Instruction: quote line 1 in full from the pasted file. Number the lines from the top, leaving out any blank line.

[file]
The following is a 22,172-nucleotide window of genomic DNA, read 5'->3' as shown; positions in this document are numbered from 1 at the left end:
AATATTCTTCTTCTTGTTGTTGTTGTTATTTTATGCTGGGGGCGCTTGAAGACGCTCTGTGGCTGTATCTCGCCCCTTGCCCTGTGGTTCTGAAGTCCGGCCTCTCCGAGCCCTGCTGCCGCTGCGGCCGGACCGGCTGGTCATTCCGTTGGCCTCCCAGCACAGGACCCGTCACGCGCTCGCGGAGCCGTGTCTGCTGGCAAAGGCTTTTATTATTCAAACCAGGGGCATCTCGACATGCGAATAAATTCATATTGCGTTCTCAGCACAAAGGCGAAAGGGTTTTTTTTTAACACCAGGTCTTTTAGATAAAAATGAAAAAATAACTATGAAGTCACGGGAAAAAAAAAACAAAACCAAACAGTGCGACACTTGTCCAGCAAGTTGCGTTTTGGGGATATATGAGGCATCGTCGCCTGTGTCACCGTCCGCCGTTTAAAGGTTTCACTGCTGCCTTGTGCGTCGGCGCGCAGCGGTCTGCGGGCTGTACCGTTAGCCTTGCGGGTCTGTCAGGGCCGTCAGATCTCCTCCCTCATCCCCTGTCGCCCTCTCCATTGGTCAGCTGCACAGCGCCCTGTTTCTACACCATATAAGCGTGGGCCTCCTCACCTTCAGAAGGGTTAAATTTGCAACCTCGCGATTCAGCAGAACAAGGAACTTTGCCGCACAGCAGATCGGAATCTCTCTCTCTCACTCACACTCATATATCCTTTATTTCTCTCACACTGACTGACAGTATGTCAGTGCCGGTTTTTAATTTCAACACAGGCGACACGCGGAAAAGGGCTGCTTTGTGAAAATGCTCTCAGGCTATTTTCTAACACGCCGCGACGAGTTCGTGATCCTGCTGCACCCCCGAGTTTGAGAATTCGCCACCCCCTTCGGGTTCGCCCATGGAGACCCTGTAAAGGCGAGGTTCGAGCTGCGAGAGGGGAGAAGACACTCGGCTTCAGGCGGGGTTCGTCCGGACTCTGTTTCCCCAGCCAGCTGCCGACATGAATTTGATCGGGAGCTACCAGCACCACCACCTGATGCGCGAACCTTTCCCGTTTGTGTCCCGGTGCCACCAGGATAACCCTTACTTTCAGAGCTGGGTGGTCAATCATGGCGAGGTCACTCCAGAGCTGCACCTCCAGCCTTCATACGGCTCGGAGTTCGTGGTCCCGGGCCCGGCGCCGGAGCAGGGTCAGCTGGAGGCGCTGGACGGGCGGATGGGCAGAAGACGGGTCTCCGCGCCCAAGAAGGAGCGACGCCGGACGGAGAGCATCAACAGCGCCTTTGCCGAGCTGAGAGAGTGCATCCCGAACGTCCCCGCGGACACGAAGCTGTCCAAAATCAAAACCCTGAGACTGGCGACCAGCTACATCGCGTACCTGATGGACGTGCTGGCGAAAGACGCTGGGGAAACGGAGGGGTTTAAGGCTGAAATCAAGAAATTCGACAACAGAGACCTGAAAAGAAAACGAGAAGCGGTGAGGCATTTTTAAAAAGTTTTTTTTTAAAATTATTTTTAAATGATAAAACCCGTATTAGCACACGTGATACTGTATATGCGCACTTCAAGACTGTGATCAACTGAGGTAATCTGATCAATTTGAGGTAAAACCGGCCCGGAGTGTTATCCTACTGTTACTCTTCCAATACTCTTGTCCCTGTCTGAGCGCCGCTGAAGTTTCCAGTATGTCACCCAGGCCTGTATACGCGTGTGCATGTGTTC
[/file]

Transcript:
The following is a 22,172-nucleotide window of genomic DNA, read 5'->3' as shown; positions in this document are numbered from 1 at the left end: